Edward F. Gilman and Michael E. Kane
Roots of field-grown southern magnolia (Magnolia grandiflora L.) were pruned once during dormancy, following the first shoot growth flush or after the second growth flush or twice at the following times: during dormancy and following first growth flush, during dormancy and following second growth flush, following first and second growth flush before transplanting in the winter. By the end of the growing season, root pruning at all stages of growth reduced leaf number, tree height, trunk caliper, and total tree leaf area and weight compared with unpruned controls. Total root weight was less for trees pruned during dormancy or following the first growth flush. Root pruning increased the proportion of fine roots (0- to 5-mm-diameter class) to coarse roots (> 5- to 10-mm-diameter class). Shoot: root dry weight ratios at transplanting were not affected by root pruning. Root-pruned trees grew at a faster rate following transplanting than unpruned trees. Despite these initial differences. trees in all treatments were the same size 1 year after transplanting.
Greg Litus and James Klett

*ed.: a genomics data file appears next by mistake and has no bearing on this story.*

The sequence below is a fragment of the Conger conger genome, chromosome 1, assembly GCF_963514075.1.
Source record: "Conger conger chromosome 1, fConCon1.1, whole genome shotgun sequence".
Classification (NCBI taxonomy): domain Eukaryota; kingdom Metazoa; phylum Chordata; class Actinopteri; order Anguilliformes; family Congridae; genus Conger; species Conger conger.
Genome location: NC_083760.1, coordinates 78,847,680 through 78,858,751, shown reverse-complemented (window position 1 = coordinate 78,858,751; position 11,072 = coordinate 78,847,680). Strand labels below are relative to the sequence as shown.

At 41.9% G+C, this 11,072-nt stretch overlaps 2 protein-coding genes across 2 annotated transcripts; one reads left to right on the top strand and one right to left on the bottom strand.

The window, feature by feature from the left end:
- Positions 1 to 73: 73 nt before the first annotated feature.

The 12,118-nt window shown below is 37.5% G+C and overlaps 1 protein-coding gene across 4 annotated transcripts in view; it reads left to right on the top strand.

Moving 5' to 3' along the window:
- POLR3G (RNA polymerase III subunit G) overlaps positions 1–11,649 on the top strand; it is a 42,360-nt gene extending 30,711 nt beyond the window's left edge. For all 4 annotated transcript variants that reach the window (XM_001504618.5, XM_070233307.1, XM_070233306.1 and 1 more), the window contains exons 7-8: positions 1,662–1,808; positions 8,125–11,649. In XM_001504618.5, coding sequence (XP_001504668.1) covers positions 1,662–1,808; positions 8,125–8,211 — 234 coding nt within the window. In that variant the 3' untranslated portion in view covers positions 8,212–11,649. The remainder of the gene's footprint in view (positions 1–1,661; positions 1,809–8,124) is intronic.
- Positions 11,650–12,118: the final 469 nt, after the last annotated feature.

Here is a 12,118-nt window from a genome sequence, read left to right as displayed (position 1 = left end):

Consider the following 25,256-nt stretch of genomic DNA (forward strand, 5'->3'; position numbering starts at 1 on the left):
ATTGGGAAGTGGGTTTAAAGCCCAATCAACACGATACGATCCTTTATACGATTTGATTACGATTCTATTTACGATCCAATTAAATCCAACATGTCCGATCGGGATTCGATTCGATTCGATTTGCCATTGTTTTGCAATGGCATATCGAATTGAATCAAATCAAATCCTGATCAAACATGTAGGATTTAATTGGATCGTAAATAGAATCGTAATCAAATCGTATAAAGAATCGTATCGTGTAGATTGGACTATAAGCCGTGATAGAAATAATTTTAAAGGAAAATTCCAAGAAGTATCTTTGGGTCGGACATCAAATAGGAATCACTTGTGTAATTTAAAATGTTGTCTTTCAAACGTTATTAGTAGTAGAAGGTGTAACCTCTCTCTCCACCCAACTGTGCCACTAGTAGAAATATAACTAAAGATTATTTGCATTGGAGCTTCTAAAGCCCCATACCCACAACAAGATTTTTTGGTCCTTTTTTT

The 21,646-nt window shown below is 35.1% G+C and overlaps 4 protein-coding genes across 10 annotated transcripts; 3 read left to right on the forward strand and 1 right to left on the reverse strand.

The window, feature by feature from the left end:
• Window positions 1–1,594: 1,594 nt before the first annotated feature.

In May 2004, at the request of local nursery owners, young Acer ×freemanii 'Autumn Blaze' (Autumn Blaze maple) trees previously grown in a number 20 (#20) container pot-in-pot (PIP) system were planted at the Colorado State University Horticultural Farm alongside similarly sized trees field grown, balled and burlapped (B&B). These trees were planted using methods recommended by the International Society of Arboriculture with half receiving 30% by volume soil amendment consisting of Organix compost mixed with the native soils. In addition, five trees grown for one year using the #20 PIP container system were maintained a second year in the same containers and compared to five trees transferred to #45 containers. After one season, the PIP-grown trees showed significantly more shoot growth and increased trunk caliper than the B&B trees. The application of amendments had no effect on the growth for either the B&B or PIP trees. Trees maintained in PIP containers for a second year had similar growth regardless of the container size.